Once we got off the bus, there was no obvious sign to the Great Glen Way but it wasn’t hard to find, with the loch at our backs, we walked towards a house over the road with a track leading up, and tad-ah, a blue marker post! Yaay! Now just a wee run back to Inverness! 

The weather was perfect, no wind and wall to wall sunshine, I even took my gloves off just after we got going. It was fairly steep from the start, so we walked and jogged our way up watching a helicopter that was buzzing back and forward trailing a big bucket, not realising as we climbed, we were going to come face to face with it. We had to wait a few minutes as it was parked on the path to refuel.  We were quite happy to have a wee breather even though we’d just started, that first climb was a steep two miles long!







The path under-foot varied from wide forest track to soft woodland path, and a fair bit of tarmac and pavement, Pauline was wearing trail shoes, I had on road shoes, we were both happy with our choice of footwear.  We carried a map with us but never felt the need to bring it out, the blue marker posts were well placed and sufficient.  There was a long road section where we didn’t see a marker for ages, although there was nowhere else to go it was reassuring to finally see a blue post.




After Drumnadrochit we’d been stomping up a steep, twisty path in the woods, every bend I’d look up and it got steeper, we’d go round another bend and it got even steeper, Pauline said “What are you laughing at?” Oops, I didn’t realise I laughed out loud, this hill is ridiculously steep and I’m daft enough to find it funny.  I think I covered it when I answered “This hill… come race day, I’ll be one of BaM’s lovely assistants and I won’t have to come up here again!”  Pauline wasn’t exaggerating when she said, “This is like climbing out of Kinlochleven but twice as long!” 



Emerald Forest




Profile for the last 30 miles of the GGW

There’s a long section on road through open moorland where you can see the path for miles which was fine in the sunshine, but come race day, if your head isn’t in a happy place it could be soul destroying, especially if the weather is foul.  
Looking back





Don’t know what these padlocks were meant to keep locked in (or out) but the gate was wide open!
 Eventually we were back on meandering forest tracks and paths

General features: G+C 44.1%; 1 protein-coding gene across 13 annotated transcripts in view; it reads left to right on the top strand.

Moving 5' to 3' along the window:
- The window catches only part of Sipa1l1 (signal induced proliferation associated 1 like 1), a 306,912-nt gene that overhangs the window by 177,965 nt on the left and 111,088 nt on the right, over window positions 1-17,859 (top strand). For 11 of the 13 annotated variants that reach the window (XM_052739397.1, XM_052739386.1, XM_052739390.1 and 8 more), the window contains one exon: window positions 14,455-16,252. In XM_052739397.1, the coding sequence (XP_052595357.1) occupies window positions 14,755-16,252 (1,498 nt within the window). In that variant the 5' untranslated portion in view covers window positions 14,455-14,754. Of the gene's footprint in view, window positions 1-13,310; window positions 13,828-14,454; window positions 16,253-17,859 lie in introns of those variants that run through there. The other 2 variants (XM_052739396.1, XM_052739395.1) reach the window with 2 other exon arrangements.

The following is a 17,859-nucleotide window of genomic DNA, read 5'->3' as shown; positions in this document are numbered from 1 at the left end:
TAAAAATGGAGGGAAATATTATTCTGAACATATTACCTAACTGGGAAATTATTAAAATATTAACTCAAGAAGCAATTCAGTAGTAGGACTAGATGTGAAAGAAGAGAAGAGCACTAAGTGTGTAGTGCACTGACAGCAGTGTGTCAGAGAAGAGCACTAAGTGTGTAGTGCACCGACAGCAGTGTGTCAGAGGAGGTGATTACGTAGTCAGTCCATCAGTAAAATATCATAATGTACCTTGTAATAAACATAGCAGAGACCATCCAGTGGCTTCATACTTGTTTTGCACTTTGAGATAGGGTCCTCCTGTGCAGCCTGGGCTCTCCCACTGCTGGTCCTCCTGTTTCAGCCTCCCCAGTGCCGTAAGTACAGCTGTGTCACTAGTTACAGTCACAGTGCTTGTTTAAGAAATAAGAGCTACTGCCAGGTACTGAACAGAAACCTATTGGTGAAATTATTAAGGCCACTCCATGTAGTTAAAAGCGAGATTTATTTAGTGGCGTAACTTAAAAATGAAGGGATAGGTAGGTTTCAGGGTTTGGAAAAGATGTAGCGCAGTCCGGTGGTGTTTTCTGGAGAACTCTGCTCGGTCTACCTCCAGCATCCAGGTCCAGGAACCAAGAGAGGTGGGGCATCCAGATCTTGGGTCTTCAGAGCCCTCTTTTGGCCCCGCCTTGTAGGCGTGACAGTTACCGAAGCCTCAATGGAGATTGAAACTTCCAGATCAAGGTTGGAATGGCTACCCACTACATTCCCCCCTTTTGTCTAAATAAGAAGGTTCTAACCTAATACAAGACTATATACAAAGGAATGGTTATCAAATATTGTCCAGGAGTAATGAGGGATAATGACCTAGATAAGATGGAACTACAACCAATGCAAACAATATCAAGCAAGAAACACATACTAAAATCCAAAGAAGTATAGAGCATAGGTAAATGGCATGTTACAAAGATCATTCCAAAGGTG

Finally we could see Inverness which was probably about four miles away, we plodded on, looking at the Garmin, our run was going to be closer to twenty nine miles, the race finishes in the stadium at Bught Park but we decided we would stop at the bouncy bridge which is just past the park, but the GGW path takes you over the river before that so we just followed the markers, I then suggested we finish at the Castle which would round up our run to thirty miles, I knew Pauline wouldn’t want to log twenty-nine and a half miles We needed to burl round a bucket right beside the Castle and back down to the traffic lights before the Garmin beeped, a tad OCD but always good to push on further than you plan. I was tired, my feet were a bit achy but nothing hurt, I was moving easily albeit slowly.  I was really pleased with how I felt, going from my last long run of sixteen miles to almost double is quite a big jump in mileage but I didn’t think the sensible rule of increasing training by ten percent applies to old warhorses!

After a lovely hot shower followed by pasta and beer at the hostel, we thought a brisk walk would do us good.  We took some of our gear back to the car so we weren’t too laden in the morning and bought some more beer, well, we had earned it.

Tuesday morning saw us heading towards Fort Augustus, we weren’t finished with the GGW yet, a wee out and back run with a max of ten miles was the plan, we parked at the wee forestry commission car park at Allt na Criche about a mile outside Fort Augustus.  We managed a gentle pace along the Caledonian Canal and turned back after five miles out, if either of us was struggling we would’ve turned earlier but I’m happy to say all I felt was tired.








Next was the decision of which way to go home, I suggested the A82 and a call into the Woolly Mill at Fort William for a cup of tea and a scone first, then we changed our minds to a bowl of soup but when we got there we changed our minds again, a baked tattie with haggis, when it arrived it was served with salad which I punted onto Pauline’s plate, as much as I’d love to eat salad it’s just not worth the time or effort but I did manage to eat all my tattie and haggis even though Pauline had to twiddle her thumbs for a bit and it was cold when I finished.  

We ended up having to go down the A9, as the A82 was closed, I later found out it was due to a lorry spilling its load of hydrogen peroxide, hopefully it was just a clean up and no one was hurt. I was a bit disappointed not to go through Glencoe it would’ve been stunning with snow on the hills in the sunshine but the view at the Commando Memorial didn’t disappoint.




Now a few days later, I’m still not suffering any after effects other than tiredness and I’m not sure whether it was running on new trails or the sunshine but I feel as if I’ve had a holiday, plans are for more of the same and hopefully soon.